Serving LGBTQIA+ Children and Families in the MDT Process

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Serving LGBTQIA+ Children and Families in the MDT Process

Learn affirmative practices for professionals supporting and serving LGBTQIA+ youth and families when responding to child abuse.

By Zero Abuse Project

When and where

Date and time

Thursday, April 6 · 7 - 10am PDT

Location

Online

About this event

  • 3 hours
  • Mobile eTicket

Serving LGBTQIA+ Children and Families in the Child Abuse MDT Process

This event will be held virtually via zoom.

This course will provide an overview of affirmative practices for all multidisciplinary team (MDT) professionals supporting and serving LGBTQIA+ children, youth and families when responding to child abuse and maltreatment. In addition to providing an overview of gender and sexuality terminology, some of the topics covered will include cultural considerations when working with LGBQTIA+ children, youth and families, working with caregivers that are not supportive of LGBTQIA+ youth, preparing the team, family and child for the process, allyship, pronouns, engaging community partners, vetting resources for LGBQTIA+ families, considerations for the forensic protocol and the use of interview aids. While considerations for the forensic interview will be discussed in this course, the primary focus of this training is on the MDT, as a whole.

This training is appropriate for law enforcement, prosecuting attorneys, child protection workers, forensic interviewers, mental health professionals, medical providers, advocates, community liaisons, and youth serving professionals that may interact with LGBTQIA+ children and youth.

Learning Objectives:

  1. Discuss considerations for engaging meaningfully with LGBQTIA+ victim/survivors and their families in the MDT process, including work with non-supportive parents and caregivers.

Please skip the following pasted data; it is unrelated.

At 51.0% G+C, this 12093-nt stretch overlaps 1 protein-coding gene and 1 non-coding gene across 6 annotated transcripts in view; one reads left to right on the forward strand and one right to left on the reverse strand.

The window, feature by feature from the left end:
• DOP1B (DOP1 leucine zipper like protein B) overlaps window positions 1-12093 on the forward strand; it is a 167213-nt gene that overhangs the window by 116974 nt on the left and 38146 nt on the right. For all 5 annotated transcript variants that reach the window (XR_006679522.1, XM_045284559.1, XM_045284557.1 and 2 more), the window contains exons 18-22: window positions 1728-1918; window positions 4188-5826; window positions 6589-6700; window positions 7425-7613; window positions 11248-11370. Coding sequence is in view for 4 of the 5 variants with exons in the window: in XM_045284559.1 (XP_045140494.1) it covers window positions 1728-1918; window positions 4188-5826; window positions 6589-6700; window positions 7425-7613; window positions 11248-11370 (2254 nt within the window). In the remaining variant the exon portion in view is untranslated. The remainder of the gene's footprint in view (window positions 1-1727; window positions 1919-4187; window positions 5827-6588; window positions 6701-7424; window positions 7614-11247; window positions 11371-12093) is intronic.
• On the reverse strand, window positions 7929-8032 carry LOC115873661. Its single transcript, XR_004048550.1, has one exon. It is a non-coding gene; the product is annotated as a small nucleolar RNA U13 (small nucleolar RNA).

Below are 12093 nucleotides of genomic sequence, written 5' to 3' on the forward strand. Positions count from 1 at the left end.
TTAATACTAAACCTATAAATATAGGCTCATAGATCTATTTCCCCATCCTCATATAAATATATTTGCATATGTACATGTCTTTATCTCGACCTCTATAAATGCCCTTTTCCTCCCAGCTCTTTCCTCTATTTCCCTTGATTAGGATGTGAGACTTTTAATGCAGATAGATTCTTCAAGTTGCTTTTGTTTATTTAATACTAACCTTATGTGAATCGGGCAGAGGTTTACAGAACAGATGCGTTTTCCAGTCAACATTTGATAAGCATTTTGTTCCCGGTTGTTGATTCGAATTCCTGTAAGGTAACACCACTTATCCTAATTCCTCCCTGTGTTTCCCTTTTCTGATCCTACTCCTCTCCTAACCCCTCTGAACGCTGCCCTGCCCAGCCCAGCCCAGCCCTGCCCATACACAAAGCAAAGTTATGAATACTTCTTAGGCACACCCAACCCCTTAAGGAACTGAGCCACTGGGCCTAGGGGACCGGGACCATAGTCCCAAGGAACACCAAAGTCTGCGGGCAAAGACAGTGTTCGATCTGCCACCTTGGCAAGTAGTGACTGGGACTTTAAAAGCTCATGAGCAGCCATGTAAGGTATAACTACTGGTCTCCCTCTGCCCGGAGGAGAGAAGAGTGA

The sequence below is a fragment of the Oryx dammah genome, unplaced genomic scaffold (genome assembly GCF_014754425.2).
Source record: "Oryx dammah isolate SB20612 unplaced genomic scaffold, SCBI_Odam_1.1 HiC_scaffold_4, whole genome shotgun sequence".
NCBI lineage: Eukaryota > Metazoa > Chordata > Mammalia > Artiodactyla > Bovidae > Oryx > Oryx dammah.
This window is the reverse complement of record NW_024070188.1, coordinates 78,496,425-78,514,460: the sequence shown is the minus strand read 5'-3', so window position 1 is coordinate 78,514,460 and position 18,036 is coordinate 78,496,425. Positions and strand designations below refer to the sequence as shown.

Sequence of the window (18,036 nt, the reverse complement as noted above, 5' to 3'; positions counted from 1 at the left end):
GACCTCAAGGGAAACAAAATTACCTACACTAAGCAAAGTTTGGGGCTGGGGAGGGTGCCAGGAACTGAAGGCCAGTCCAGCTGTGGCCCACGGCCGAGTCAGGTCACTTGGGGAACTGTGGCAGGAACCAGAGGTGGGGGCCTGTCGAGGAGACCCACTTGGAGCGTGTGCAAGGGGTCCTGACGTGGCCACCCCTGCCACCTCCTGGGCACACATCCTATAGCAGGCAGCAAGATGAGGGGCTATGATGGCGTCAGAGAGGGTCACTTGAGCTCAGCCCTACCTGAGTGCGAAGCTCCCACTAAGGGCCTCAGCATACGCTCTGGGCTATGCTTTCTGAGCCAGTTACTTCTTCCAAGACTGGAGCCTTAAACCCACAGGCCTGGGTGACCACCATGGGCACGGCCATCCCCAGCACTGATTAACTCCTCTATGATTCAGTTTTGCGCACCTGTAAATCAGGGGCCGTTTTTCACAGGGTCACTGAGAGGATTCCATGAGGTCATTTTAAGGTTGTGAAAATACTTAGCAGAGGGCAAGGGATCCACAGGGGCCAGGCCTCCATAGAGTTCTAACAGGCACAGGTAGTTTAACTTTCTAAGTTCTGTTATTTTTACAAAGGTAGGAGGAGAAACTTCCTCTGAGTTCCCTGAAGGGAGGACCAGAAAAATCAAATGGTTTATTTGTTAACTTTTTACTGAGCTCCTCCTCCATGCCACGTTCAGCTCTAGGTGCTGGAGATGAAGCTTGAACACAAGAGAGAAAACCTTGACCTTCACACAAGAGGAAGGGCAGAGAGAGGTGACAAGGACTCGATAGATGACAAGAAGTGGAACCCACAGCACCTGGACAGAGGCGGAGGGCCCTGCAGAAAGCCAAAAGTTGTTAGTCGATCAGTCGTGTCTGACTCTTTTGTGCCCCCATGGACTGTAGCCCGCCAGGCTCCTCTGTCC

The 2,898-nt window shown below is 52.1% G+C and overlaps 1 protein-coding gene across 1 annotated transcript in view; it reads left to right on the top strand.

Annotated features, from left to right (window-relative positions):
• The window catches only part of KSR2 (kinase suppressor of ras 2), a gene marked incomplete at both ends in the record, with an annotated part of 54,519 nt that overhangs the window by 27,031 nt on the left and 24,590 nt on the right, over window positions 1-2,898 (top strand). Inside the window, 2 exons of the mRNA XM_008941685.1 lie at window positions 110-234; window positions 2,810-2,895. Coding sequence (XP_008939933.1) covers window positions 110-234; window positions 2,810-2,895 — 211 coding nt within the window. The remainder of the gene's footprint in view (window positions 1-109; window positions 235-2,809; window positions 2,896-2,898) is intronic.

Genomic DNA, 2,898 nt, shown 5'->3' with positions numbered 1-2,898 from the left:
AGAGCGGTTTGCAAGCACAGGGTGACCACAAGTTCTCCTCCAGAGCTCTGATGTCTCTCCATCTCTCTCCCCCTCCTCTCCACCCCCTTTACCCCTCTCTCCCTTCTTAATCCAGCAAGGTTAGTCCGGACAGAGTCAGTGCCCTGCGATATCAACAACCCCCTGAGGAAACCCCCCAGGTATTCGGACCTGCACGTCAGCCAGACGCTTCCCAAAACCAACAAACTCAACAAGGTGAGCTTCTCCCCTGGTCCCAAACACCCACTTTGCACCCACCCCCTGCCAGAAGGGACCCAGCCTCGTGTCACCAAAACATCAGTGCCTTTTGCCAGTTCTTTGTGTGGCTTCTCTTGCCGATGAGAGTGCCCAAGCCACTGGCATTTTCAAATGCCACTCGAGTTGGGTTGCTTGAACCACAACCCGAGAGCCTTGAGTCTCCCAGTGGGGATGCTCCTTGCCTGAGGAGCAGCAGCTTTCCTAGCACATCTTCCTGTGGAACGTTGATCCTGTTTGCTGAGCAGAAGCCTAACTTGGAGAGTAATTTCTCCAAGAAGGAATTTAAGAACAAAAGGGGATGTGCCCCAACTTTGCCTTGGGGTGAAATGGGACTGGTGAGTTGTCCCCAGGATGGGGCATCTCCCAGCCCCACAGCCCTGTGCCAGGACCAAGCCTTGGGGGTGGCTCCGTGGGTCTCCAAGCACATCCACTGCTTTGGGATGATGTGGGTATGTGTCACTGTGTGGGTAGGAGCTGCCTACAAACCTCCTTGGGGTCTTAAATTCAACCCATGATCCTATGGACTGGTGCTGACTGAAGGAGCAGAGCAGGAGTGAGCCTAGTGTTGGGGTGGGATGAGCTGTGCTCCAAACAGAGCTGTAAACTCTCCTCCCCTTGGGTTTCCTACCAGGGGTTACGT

2. Increase understanding of LGBTQIA+ culture, including the issues that affect the LGBTQIA+ community.
  3. Recognize how LGBTQIA+ victim/survivor’s experiences with systems providers and polyvictimzations can affect interactions child abuse professionals may have with LGBTQIA+ victims and their families.
  4. Offer tools for professionals to examine current practices and suggestions for practice to create more affirmative interactions and environments for LGBTQIA+ children and families.

Rachel Johnson is the Lead Forensic Interview Specialist with Zero Abuse Project. Rachel most recently served as the Program Director for the Minnesota Children’s Alliance and has fourteen years of experience in work related to forensic interviewing, multidisciplinary teams, advocacy, child abuse, prevention education, sexual assault and family violence, both domestically and abroad. Bettering the systemic response to LGBTQIA+ victim/survivors of sexual abuse and abuse has been an on-going focus of their academic, professional, and community-based work.

Caitie Dahl is a Forensic Interview Specialist and Trainer with Zero Abuse Project. Prior to joining Zero Abuse, Caitie served as a Forensic Interviewer, Forensic Program Coordinator, Trainer, and Multidisciplinary Team Facilitator with First Witness Child Advocacy Center in Duluth, Minnesota. Caitie also served as the Program Manager at the campus Gender Equity Resource Center, and is passionate about recognizing and addressing the unique needs of LGBTQIA+ youth who have experienced maltreatment.

This training is being offered to professionals in and residents of Minnesota free of charge under a grant funded by MN OJP.

About the organizer

Free